15 Nov 2019, 13:44
Benjamin Wehrmann

Climate activists and researchers laud Germany's backing of EIB fossil ban

Clean Energy Wire

The decision by Germany's government to back a ban on funding fossil fuel projects by 2021 by the European Investment Bank (EIB) has been welcomed by climate activists and researchers. The German government had been expected to abstain from a vote due to the country's strategy to make natural gas a key component on its path to decarbonisation. However, after the decision finance minister Olaf Scholz (SPD) said: "The EIB becomes a climate bank and supports investments to protect our climate. We have done our part in this and Germany has agreed to the new guidelines."
The decision would have "a long-lasting impact on financial markets," said Claudia Kemfert, climate economist at the German Institute for Economic Research (DIW). In an e-mailed statement, Kemfert said it was necessary to stop all investments in fossil fuels if the Paris Climate Agreement's goals are to be reached and called the EIB's announcement "a game changer" that could help a great deal in putting to European Union on track for achieving climate neutrality by 2050. "Even if there's still a backdoor for fossil gas included, this is an important and necessary step in the right direction,” she said. 
The EIB's decision marked "an important signal for the entire financial market," said Christoph Bals, head of NGO Germanwatch. Funding fossil fuel projects would now become much more difficult, Bals said, adding he welcomes that Germany's environment ministry (BMU) and economy ministry (BMWi) were able to eventually overcome its differences, allowing the German government to back the decision after weeks of disputes. "Fortunately the German government managed to not be an obstacle for climate action at the EU level in a last-minute move," Bals said.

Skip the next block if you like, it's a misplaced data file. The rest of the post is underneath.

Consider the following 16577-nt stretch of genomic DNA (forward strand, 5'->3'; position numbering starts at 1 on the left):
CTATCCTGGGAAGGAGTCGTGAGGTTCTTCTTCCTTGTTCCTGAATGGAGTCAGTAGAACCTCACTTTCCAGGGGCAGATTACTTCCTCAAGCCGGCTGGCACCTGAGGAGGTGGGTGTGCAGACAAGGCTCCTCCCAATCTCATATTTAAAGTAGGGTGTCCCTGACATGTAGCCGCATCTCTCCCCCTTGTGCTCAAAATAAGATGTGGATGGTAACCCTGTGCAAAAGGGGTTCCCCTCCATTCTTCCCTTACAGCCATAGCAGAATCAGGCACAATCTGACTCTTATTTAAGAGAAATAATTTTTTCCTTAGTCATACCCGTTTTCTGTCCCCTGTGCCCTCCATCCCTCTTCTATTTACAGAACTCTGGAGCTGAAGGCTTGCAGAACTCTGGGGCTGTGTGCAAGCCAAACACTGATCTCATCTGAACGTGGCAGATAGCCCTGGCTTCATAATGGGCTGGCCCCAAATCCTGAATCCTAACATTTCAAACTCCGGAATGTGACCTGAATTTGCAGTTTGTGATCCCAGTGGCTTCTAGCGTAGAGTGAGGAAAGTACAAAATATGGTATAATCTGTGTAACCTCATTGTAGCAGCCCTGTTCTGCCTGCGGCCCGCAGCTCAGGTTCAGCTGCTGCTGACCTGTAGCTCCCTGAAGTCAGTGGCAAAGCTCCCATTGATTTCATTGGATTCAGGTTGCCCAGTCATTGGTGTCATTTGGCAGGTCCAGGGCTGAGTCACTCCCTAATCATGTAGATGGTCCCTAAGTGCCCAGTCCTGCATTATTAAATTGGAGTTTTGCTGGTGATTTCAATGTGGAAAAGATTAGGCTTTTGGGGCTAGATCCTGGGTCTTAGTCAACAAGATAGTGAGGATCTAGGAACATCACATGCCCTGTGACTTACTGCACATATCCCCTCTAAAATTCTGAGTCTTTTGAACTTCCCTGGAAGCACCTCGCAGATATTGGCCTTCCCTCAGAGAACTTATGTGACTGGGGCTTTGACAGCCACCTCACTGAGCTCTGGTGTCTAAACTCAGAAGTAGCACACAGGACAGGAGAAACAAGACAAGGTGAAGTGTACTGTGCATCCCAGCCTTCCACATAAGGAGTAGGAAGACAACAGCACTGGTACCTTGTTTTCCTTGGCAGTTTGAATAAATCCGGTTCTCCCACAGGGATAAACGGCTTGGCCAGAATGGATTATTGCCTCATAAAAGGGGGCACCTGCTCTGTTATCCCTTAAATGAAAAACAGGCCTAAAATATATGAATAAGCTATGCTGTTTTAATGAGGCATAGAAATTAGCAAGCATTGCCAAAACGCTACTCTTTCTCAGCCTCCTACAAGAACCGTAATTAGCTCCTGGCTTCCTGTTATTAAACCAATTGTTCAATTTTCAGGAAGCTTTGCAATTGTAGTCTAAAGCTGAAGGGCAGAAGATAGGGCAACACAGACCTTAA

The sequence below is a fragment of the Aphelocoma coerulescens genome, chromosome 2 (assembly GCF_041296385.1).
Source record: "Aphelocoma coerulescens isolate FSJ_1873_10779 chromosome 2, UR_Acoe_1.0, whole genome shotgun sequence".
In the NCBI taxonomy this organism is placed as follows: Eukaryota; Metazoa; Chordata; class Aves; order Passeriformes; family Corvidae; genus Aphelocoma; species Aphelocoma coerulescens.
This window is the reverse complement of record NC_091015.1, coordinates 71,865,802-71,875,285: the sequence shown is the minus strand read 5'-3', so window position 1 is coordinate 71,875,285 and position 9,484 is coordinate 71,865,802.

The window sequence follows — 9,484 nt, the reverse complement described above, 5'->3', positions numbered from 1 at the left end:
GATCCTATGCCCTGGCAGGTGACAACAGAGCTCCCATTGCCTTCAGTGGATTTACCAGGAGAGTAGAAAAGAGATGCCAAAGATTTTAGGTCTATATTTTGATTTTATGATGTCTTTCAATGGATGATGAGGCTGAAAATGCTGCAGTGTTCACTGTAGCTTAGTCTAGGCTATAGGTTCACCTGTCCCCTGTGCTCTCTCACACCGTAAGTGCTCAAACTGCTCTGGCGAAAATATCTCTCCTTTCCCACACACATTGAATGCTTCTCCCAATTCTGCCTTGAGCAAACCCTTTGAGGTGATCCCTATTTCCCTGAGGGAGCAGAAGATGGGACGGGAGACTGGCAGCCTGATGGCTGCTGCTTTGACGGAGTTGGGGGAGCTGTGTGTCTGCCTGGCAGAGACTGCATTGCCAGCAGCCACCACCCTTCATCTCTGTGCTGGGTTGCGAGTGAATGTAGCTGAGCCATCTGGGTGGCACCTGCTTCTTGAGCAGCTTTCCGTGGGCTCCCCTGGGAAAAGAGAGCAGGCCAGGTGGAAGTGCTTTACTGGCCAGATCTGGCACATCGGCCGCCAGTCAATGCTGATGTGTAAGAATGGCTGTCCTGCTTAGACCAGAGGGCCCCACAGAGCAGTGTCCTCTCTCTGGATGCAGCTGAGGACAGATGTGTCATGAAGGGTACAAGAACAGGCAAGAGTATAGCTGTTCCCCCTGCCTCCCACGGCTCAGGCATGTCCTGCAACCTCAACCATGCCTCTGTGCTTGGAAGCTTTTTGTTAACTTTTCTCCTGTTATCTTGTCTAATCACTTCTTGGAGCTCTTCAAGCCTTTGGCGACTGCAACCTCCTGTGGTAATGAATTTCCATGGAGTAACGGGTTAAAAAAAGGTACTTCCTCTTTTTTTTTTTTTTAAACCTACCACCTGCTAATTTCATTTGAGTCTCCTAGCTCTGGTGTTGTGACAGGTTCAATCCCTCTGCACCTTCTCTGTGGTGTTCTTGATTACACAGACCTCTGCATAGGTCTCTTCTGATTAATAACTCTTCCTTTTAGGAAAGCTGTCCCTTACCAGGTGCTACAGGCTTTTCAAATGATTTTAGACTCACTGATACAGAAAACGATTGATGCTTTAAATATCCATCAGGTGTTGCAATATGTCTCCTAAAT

The EIB's decision still provides for waivers for very energy-efficient natural gas plants after 2021 if there are provisions to also make these plants compatible with synthetic gas produced with renewable energy, a technology that the German government regards as crucial for achieving climate neutrality.

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